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    Not used ESET myself but it is interesting one provider has some support for SSL connections. However I guess it would only be able to check traffic from sites where it had some sort of certificate pre-enabled, which of course would only be from known secure sites (for SSL URLs which is not what I was interested in). But if it had a certificate for the SSL encryption provided by a the VPN connection then it would have value as it could filter the encrypted content from non-SSL HTTP sites (that are the ones likely to have malware).
    N.B. excuse all the probable incorrect use of terminology above!

    This has got quite deep but I am still a little concerned that the increase in using encrypted connections of various sorts (HTTPS, VPNs etc.) makes it difficult for security software to identify malware early in the communication process (not until it actually hits the disk of the PC).
     
  10. Marcos

    Marcos Eset Staff Account

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    ESET is not the only antivirus that can scan secured communications. However, enabling SSL scanning also has some drawbacks and some applications may not work correctly unless you exclude the appropriate certificate from scanning.
     
  11. fax

    fax Registered Member

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    True, for example, Kaspersky can also scan https and yes it may not work for some applications ;)
     
  12. Blueshoes

    Blueshoes Registered Member

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    Avast for Mac does.
     
  13. BoerenkoolMetWorst

    BoerenkoolMetWorst Registered Member

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    I thought there was a more elobarate thread here about SSL/HTTPS scanning through local MitM and the downsides, but I can't find it so I'll post here.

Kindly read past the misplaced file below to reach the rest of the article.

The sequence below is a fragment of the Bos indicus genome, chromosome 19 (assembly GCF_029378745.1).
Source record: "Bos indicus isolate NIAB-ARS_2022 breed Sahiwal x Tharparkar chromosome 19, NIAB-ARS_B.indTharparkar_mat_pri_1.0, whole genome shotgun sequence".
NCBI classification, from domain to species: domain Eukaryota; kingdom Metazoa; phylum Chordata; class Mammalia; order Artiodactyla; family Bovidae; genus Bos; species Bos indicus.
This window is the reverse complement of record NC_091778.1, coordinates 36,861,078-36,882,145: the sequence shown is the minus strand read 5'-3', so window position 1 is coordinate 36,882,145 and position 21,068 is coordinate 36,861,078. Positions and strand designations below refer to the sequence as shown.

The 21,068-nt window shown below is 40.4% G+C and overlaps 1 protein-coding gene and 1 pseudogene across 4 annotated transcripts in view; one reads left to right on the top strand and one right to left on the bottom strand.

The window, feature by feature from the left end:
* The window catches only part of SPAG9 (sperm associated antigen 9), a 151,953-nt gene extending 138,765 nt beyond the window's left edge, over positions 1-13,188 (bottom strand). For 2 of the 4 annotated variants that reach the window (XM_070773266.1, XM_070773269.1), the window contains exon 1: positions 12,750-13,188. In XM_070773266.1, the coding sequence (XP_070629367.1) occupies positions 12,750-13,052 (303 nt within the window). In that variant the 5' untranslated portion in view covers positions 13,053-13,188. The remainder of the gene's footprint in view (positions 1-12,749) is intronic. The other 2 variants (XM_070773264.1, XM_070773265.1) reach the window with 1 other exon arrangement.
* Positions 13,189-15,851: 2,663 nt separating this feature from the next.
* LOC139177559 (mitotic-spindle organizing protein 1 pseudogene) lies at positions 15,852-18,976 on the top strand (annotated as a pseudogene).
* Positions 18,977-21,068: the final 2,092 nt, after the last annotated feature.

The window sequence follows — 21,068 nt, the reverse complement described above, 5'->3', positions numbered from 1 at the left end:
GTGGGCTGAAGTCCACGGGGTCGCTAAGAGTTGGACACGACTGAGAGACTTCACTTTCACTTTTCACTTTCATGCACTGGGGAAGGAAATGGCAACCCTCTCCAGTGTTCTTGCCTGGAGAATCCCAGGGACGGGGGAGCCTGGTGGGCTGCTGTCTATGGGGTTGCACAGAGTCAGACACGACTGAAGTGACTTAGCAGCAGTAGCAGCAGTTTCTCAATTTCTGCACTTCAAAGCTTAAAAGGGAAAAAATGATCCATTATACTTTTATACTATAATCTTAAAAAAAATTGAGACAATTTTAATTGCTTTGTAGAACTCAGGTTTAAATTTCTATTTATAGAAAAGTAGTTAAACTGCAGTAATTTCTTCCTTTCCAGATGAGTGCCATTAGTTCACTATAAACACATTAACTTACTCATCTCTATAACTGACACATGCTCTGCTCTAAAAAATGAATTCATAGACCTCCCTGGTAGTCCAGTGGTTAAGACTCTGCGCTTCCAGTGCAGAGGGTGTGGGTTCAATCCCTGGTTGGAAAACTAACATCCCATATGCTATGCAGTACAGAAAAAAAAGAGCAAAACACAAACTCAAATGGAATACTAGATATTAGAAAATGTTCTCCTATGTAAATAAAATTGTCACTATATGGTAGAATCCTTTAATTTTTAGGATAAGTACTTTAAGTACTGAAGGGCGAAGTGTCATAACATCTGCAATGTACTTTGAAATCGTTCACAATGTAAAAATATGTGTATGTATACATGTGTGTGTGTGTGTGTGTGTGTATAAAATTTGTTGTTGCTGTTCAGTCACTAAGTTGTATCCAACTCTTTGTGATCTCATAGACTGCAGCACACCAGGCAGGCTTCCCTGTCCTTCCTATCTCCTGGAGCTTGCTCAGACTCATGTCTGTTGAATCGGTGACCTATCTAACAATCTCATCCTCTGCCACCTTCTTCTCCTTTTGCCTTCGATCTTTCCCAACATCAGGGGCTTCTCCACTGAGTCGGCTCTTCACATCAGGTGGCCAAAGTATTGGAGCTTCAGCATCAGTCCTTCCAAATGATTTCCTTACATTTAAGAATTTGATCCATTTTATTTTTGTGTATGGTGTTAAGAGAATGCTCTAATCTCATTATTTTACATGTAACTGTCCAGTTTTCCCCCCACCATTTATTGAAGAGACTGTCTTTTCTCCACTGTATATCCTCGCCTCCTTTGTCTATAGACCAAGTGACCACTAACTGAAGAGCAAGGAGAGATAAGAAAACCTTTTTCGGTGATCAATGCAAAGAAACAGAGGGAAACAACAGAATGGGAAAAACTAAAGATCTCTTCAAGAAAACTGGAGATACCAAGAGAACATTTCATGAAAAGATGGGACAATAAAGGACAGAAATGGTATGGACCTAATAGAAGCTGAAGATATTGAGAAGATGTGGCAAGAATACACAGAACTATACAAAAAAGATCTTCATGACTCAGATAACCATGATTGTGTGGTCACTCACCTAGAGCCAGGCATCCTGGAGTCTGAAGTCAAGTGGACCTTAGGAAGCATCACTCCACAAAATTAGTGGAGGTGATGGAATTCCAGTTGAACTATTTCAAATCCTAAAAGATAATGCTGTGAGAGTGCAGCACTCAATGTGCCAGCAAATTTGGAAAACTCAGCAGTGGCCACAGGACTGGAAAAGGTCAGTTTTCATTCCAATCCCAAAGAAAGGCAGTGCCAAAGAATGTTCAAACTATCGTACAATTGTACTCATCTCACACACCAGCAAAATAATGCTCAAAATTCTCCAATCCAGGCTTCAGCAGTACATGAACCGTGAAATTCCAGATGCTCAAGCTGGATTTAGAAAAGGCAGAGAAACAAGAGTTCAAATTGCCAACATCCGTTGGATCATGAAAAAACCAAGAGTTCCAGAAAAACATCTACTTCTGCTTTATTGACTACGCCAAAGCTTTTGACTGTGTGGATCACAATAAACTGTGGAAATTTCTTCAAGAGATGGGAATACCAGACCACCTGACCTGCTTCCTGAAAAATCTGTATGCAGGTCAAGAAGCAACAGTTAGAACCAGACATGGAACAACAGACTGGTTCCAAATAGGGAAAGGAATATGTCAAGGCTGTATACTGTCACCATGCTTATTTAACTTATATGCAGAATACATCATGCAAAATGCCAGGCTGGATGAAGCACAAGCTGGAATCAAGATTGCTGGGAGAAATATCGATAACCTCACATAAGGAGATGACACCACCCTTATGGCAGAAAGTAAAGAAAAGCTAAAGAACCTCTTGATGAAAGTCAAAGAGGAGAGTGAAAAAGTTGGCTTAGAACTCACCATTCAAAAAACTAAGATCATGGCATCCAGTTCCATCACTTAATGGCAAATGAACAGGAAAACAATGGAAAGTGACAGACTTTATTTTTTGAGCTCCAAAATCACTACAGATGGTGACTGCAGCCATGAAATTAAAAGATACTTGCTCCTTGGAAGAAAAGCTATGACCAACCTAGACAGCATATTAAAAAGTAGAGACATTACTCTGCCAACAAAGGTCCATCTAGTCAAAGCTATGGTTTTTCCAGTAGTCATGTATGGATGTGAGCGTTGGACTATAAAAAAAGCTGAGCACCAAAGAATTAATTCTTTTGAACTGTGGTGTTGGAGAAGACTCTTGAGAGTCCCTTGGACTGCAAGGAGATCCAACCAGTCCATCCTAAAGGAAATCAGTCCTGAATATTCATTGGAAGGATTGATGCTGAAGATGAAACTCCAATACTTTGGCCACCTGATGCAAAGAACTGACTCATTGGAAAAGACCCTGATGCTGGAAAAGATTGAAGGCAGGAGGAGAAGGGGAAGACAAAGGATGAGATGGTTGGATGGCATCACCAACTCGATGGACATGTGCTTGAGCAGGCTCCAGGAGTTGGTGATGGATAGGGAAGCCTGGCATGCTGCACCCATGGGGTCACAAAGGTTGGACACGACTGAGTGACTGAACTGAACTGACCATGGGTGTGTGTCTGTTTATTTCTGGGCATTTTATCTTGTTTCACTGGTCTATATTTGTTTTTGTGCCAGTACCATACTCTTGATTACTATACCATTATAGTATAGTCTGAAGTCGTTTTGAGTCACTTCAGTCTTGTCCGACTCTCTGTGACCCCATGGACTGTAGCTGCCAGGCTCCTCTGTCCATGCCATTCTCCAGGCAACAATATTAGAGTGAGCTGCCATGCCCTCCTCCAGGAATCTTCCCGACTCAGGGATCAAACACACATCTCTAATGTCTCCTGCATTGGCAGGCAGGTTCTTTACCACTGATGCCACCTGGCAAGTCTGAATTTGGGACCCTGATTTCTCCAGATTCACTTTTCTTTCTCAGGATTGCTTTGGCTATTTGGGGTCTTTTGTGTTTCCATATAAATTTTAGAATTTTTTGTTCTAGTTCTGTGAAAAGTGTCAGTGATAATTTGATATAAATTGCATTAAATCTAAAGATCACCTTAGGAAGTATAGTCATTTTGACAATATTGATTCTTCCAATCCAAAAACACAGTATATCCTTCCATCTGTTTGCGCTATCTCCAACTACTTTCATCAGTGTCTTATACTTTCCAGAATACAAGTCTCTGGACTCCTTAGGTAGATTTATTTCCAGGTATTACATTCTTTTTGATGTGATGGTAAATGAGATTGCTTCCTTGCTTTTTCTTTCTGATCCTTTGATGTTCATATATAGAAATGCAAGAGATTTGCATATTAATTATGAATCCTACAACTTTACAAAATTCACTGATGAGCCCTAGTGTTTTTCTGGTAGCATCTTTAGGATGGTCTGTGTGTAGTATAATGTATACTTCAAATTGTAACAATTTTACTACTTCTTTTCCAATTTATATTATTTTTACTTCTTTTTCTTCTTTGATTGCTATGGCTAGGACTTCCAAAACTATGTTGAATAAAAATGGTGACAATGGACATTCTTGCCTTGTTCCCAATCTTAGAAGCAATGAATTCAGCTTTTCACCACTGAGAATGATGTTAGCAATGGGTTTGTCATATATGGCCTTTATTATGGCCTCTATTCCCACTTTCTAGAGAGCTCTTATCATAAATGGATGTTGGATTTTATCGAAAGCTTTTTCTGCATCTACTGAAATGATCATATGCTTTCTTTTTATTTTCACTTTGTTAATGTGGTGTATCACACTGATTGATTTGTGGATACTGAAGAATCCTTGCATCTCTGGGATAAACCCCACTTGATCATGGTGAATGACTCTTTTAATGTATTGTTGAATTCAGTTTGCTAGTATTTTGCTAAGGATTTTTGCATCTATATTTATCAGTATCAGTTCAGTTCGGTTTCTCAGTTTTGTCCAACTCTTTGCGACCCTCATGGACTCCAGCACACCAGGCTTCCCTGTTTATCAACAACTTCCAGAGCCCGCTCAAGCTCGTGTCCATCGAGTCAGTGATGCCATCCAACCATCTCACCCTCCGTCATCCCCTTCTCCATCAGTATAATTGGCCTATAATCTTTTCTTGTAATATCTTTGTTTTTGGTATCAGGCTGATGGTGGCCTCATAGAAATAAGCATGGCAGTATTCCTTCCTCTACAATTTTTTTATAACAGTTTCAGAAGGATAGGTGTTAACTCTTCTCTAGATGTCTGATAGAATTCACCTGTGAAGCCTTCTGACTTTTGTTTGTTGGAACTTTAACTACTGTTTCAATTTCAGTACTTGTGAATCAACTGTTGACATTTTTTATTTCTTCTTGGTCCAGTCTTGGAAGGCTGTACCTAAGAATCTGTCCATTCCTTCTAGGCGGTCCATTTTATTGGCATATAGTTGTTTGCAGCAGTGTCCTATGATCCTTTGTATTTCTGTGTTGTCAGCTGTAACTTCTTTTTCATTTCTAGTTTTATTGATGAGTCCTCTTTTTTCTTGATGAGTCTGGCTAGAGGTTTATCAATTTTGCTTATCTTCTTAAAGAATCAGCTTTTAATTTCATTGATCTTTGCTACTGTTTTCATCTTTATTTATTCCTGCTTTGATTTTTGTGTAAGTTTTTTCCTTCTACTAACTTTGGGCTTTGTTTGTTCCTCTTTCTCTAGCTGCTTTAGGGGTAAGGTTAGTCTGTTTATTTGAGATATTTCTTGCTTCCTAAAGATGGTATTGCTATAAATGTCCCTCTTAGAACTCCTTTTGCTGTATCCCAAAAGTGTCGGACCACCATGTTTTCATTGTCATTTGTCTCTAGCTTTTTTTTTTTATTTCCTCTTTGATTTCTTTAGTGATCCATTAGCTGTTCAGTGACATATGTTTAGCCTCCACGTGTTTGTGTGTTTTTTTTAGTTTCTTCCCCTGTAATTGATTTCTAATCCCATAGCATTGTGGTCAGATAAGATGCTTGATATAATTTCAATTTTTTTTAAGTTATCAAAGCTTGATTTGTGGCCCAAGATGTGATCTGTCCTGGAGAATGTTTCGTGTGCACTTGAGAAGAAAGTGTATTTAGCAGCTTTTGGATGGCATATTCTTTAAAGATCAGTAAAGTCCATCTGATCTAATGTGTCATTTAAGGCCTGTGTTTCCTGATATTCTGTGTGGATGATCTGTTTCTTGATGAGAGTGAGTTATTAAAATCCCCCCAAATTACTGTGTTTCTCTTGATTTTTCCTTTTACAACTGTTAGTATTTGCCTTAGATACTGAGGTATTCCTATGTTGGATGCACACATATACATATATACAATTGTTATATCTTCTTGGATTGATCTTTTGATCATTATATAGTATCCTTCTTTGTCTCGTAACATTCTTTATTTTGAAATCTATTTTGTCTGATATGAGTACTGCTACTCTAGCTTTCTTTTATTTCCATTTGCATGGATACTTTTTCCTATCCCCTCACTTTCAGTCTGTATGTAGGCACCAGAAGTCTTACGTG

Using SSL scanning can actually degrade security. I'm not talking about the fact that you can't verify certificates because the browser only sees the AV certificate, but the connection is actually worse.
    I tested Bitdefender TS 17.27.0.1146 with IE10 and FF28 on Windows 7 with SSL Labs client test.
    Verification: With SSL scanning enabled I see a Bitdefender certificate in each browser instead of SSL Labs certificate and both browsers show the same altered results in the Client test instead of their own separate results.

    Observations:
    No TLS 1.1 and/or 1.2
    No ECDHE ciphers(a lot of popular sites like Facebook only use ECDHE for Forward Secrecy, not DHE, so in these cases you will loses Forward Secrecy.)
    It supports weak DES, RC2 and export ciphers
    No OCSP stapling
     
  14. fax

    fax Registered Member

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    I think, and please correct if I am wrong the impact is only local as connections need to be channeled into the proper SSL otherwise it would not be recognized or accepted. The only purpose of the certificate is to be able to read the encrypted information locally.
     
    Last edited: Apr 18, 2014
  15. BoerenkoolMetWorst

    BoerenkoolMetWorst Registered Member

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    This is not local, it's about the connection between the server and Bitdefender, before BD decrypts the traffic to scan it.
    When Bitdefender has scanned the traffic it encrypts it again for the browser to accept it yes, that is the local part.
     
  16. fax

    fax Registered Member

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    Isn't it this also local? Or what you mean by "bitdefender" when you say " server and Bitdefender "?
     
  17. BoerenkoolMetWorst

    BoerenkoolMetWorst Registered Member

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    Normally it's like this(Forgive my Paint skills :p): Untitled.png

    Then BD comes along:
    Untitled2.png

    So BD is doing the Man in the Middle locally on your PC, but because it is a MitM, the server is communicating with BD, not the browser. So BD negotiates the SSL/TLS connection and thus has control over what protocols and ciphers are used for the SSL traffic that passes through your WiFi, router, ISP, internet exchange point etc.
    Because BD's SSL module doesn't support TLS 1.2 etc, they can't be used for that traffic.
    The browser doesn't accept all this so BD has to re-encrypt the traffic to your browser, and to prevent certificate warnings, it has to install it's own Root CA in your browser first, so the browser will accept the certificate issued by Bitdefender and view it as legitimate.